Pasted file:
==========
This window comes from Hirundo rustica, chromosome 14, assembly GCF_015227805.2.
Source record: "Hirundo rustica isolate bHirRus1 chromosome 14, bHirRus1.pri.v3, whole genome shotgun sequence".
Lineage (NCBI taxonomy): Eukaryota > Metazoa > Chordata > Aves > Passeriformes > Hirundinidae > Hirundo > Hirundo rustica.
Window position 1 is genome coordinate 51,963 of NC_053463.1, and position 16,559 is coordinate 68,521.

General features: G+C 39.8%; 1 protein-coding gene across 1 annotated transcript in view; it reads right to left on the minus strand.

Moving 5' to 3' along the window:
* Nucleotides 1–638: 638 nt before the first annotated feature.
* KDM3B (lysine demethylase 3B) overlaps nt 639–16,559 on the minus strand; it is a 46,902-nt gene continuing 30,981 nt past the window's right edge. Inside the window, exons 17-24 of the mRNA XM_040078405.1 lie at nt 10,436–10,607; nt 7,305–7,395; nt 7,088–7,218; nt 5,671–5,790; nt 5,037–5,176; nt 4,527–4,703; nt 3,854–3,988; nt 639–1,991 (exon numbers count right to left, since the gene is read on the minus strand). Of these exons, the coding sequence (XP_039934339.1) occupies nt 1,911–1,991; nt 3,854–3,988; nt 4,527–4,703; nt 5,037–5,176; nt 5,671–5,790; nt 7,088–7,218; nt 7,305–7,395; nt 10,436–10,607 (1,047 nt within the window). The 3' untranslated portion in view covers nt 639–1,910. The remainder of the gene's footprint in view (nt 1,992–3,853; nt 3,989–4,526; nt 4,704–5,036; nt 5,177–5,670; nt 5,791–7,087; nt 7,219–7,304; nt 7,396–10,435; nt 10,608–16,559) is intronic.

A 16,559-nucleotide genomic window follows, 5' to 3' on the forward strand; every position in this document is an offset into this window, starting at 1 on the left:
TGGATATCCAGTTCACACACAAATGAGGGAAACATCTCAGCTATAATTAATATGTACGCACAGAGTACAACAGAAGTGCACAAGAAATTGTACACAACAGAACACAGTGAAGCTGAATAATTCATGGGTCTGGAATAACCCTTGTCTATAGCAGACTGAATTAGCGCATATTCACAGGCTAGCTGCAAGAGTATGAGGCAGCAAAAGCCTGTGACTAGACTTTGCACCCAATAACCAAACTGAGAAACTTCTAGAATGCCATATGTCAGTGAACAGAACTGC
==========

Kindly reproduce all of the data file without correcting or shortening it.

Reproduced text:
This window comes from Hirundo rustica, chromosome 14, assembly GCF_015227805.2.
Source record: "Hirundo rustica isolate bHirRus1 chromosome 14, bHirRus1.pri.v3, whole genome shotgun sequence".
Lineage (NCBI taxonomy): Eukaryota > Metazoa > Chordata > Aves > Passeriformes > Hirundinidae > Hirundo > Hirundo rustica.
Window position 1 is genome coordinate 51,963 of NC_053463.1, and position 16,559 is coordinate 68,521.

General features: G+C 39.8%; 1 protein-coding gene across 1 annotated transcript in view; it reads right to left on the minus strand.

Moving 5' to 3' along the window:
* Nucleotides 1–638: 638 nt before the first annotated feature.
* KDM3B (lysine demethylase 3B) overlaps nt 639–16,559 on the minus strand; it is a 46,902-nt gene continuing 30,981 nt past the window's right edge. Inside the window, exons 17-24 of the mRNA XM_040078405.1 lie at nt 10,436–10,607; nt 7,305–7,395; nt 7,088–7,218; nt 5,671–5,790; nt 5,037–5,176; nt 4,527–4,703; nt 3,854–3,988; nt 639–1,991 (exon numbers count right to left, since the gene is read on the minus strand). Of these exons, the coding sequence (XP_039934339.1) occupies nt 1,911–1,991; nt 3,854–3,988; nt 4,527–4,703; nt 5,037–5,176; nt 5,671–5,790; nt 7,088–7,218; nt 7,305–7,395; nt 10,436–10,607 (1,047 nt within the window). The 3' untranslated portion in view covers nt 639–1,910. The remainder of the gene's footprint in view (nt 1,992–3,853; nt 3,989–4,526; nt 4,704–5,036; nt 5,177–5,670; nt 5,791–7,087; nt 7,219–7,304; nt 7,396–10,435; nt 10,608–16,559) is intronic.

A 16,559-nucleotide genomic window follows, 5' to 3' on the forward strand; every position in this document is an offset into this window, starting at 1 on the left:
TGGATATCCAGTTCACACACAAATGAGGGAAACATCTCAGCTATAATTAATATGTACGCACAGAGTACAACAGAAGTGCACAAGAAATTGTACACAACAGAACACAGTGAAGCTGAATAATTCATGGGTCTGGAATAACCCTTGTCTATAGCAGACTGAATTAGCGCATATTCACAGGCTAGCTGCAAGAGTATGAGGCAGCAAAAGCCTGTGACTAGACTTTGCACCCAATAACCAAACTGAGAAACTTCTAGAATGCCATATGTCAGTGAACAGAACTGC